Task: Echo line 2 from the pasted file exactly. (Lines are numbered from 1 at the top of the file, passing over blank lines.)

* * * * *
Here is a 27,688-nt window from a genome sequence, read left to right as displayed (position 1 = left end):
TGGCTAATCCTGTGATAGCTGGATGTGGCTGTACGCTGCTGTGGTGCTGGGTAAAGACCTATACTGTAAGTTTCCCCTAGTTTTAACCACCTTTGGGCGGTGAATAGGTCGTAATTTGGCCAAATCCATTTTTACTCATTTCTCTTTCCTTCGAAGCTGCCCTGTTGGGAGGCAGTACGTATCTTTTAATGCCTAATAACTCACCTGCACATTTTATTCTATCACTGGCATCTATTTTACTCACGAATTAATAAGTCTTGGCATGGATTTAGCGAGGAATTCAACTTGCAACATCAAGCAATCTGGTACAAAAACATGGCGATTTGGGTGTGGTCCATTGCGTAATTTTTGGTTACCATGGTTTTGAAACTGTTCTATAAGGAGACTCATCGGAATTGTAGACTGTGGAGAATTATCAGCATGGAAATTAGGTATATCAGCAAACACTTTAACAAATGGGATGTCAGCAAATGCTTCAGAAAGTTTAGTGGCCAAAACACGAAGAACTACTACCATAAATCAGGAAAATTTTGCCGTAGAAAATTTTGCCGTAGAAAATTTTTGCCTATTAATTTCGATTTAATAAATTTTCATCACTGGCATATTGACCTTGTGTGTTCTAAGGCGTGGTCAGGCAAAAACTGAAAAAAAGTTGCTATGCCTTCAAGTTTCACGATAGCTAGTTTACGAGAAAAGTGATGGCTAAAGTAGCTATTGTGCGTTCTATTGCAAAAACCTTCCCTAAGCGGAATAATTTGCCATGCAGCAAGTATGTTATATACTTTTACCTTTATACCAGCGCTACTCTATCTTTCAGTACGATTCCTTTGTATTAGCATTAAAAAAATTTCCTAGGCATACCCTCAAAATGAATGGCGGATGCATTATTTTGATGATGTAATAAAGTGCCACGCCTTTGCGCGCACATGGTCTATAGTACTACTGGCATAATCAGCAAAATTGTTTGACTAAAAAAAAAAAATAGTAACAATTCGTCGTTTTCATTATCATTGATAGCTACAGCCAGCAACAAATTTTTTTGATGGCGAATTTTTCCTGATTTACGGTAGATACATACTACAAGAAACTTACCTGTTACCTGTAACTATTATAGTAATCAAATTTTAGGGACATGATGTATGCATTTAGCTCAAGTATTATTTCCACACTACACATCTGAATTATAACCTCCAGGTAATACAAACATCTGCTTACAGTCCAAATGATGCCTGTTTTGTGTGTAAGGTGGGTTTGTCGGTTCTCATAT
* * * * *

TGGCTAATCCTGTGATAGCTGGATGTGGCTGTACGCTGCTGTGGTGCTGGGTAAAGACCTATACTGTAAGTTTCCCCTAGTTTTAACCACCTTTGGGCGGTGAATAGGTCGTAATTTGGCCAAATCCATTTTTACTCATTTCTCTTTCCTTCGAAGCTGCCCTGTTGGGAGGCAGTACGTATCTTTTAATGCCTAATAACTCACCTGCACATTTTATTCTATCACTGGCATCTATTTTACTCACGAATTAATAAGTCTTGGCATGGATTTAGCGAGGAATTCAACTTGCAACATCAAGCAATCTGGTACAAAAACATGGCGATTTGGGTGTGGTCCATTGCGTAATTTTTGGTTACCATGGTTTTGAAACTGTTCTATAAGGAGACTCATCGGAATTGTAGACTGTGGAGAATTATCAGCATGGAAATTAGGTATATCAGCAAACACTTTAACAAATGGGATGTCAGCAAATGCTTCAGAAAGTTTAGTGGCCAAAACACGAAGAACTACTACCATAAATCAGGAAAATTTTGCCGTAGAAAATTTTGCCGTAGAAAATTTTTGCCTATTAATTTCGATTTAATAAATTTTCATCACTGGCATATTGACCTTGTGTGTTCTAAGGCGTGGTCAGGCAAAAACTGAAAAAAAGTTGCTATGCCTTCAAGTTTCACGATAGCTAGTTTACGAGAAAAGTGATGGCTAAAGTAGCTATTGTGCGTTCTATTGCAAAAACCTTCCCTAAGCGGAATAATTTGCCATGCAGCAAGTATGTTATATACTTTTACCTTTATACCAGCGCTACTCTATCTTTCAGTACGATTCCTTTGTATTAGCATTAAAAAAATTTCCTAGGCATACCCTCAAAATGAATGGCGGATGCATTATTTTGATGATGTAATAAAGTGCCACGCCTTTGCGCGCACATGGTCTATAGTACTACTGGCATAATCAGCAAAATTGTTTGACTAAAAAAAAAAAATAGTAACAATTCGTCGTTTTCATTATCATTGATAGCTACAGCCAGCAACAAATTTTTTTGATGGCGAATTTTTCCTGATTTACGGTAGATACATACTACAAGAAACTTACCTGTTACCTGTAACTATTATAGTAATCAAATTTTAGGGACATGATGTATGCATTTAGCTCAAGTATTATTTCCACACTACACATCTGAATTATAACCTCCAGGTAATACAAACATCTGCTTACAGTCCAAATGATGCCTGTTTTGTGTGTAAGGTGGGTTTGTCGGTTCTCATAT